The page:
The Omega Campaign (Part 6)

18 Jul
The Omega Campaign (Part 6)

This is the continuing saga/advice/mindpeek of my current campaign. I hope you find some use for it if you are looking into trying a low-prep/improv DM style. This is just MY WAY and its not the One True Way.

I went into this campaign after two weeks of insanity in my personal life, and I had prepared nothing beyond the Encounter Chart in this post. Turned out that I didn’t really need that chart, but that will come later.

I felt really nervous. Low prep is fine, but no-prep is inexcusible. I have a responsibility to bring my best to my players, as they are investing their time and trust in me. I felt bad but life sometimes has its own agenda, and that’s my only excuse.


The Tower Tour

We left the party along the top of the Great Forest, having pushed West for a few days after seeing a military patrol from Rega in the distance. They had just discovered Buckner’s Cave, a well-known Moon Elf safe-haven, often used by scouting parties as a permanent campground. They rested and took stock of their situation.

Oh. Our fighter, Lindale, didn’t show up again. That threw me. The story needed him, but I had to roll with it. My house rule is that if a player doesn’t show up then the rest of the party doesn’t remember the character ever existed, and when the player returns, the missing time is never mentioned. Its just easier than trying some silly retcon or explanation. For me anyway.

Barhador, the War Cleric and Tellurian, the Chaos sorcerer decided they had to investigate the chain of watchtowers that their people maintained, to see if there were any survivors of the catastrophic, fiery destruction of their homeland. They had been on the road for 10 days already, coming from the South to the North part of the Great Forest, and had a two day hike to reach Flycatcher Tower.

They met no other people or creatures on their travels and arrived at the tower at sundown. The tower was slagged. The 4th floor had melted and collapsed in upon itself. The entire tower was bubbled and melted and canting at a 20-degree angle There were the burnt and crispy corpses of a number of their people scattered on the grounds around the tower, and a lantern light was showing through the now-open ground floor door.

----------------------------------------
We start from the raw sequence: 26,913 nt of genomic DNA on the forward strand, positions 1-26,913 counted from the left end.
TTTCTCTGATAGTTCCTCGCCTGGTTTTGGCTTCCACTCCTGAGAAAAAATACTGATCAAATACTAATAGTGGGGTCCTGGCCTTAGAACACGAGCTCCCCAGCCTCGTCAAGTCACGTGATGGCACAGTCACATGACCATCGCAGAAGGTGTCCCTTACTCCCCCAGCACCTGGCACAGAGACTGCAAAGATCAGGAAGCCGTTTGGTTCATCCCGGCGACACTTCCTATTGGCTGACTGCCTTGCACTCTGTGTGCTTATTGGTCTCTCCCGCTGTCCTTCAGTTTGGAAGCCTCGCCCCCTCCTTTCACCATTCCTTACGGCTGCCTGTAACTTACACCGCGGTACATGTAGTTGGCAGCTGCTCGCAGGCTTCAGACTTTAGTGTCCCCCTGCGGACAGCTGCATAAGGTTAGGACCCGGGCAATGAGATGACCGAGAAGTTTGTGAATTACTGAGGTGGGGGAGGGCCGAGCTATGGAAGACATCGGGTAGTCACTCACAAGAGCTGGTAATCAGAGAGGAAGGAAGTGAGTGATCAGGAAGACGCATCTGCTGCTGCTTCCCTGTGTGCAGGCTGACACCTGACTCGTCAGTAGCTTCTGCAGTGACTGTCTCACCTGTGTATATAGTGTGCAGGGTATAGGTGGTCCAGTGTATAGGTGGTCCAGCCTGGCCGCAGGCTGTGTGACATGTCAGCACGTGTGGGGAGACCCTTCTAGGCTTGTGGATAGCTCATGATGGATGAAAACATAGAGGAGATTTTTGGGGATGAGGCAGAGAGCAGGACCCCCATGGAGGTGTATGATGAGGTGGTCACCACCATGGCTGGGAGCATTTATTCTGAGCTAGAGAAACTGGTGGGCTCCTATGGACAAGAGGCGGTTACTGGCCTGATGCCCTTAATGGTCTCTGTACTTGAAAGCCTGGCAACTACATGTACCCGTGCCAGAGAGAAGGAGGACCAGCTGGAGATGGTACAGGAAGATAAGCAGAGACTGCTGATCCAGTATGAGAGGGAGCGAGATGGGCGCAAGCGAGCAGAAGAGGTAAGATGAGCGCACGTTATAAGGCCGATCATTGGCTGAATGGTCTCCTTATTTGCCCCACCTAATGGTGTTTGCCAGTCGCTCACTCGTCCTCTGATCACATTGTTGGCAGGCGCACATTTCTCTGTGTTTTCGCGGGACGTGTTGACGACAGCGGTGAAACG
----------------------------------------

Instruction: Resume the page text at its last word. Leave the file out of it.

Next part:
The party were very cautious. Paranoid, even. They had felt the divine touch of a god’s meddling and now were loathe to trust any of their natural instincts. Barhador whistled a scout’s signal, used by the clans, to indicate a friendly scout returning.

A badly wounded Moon elf appeared in the doorway with a torch. His arm in a bloody sling, his face burned and ruined. He returned the whistle. Barhador recognized the elf as a sargeant in Hill Clan, a proud warrior named Doodad Finch. The party approached and Doodad didn’t recognize Barhador, only seeing him as one of the many young scouts that serve the clans. Doodad was overcome with relief and questions. How did they survive? Were there any others? He had many wounded inside, could he help?

I quickly decided a scouting party had returned from a patrol in the Hills, a standard three-week rotation, and had come back to wait for their relief when the forest was nuked with the divine Meteor Storm. Half these elves would be dead, and the rest mortally wounded. Doodad was also quite wounded, unable to fight, but had done what he could to minister to his troops.

Barhador went into the tower, signalling to Tellurian that it was safe. He quickly saw the state of the tower was a disaster. Part of the tower’s 4th floor had collapsed through all the floors and rubble was a hazard. The cooked corpses of the military troop were strewn about and 5 Moon elves were moaning in pain or raving, all had 3rd degree burns and their weapons and armor melted and fused into their bodies. Quite gruesome.

Barhador helped 4 of them pass the wheel with honor, placing an arrow in each of their hands before giving them a mercy stroke.

Barhador determined that one of the wounded could possibly be saved, and prayed to Nathrak to heal his wounds. The elf was a lieutenant, named Jenks Miloy, and he didn’t recognize Barhador either. He was incredibly thankful and immediately started questioning him about their whereabouts, their memories of the catastrophe and so forth.

Barhador introduced the term, “The Cleansing” to describe the catastrophe, which was pretty cool.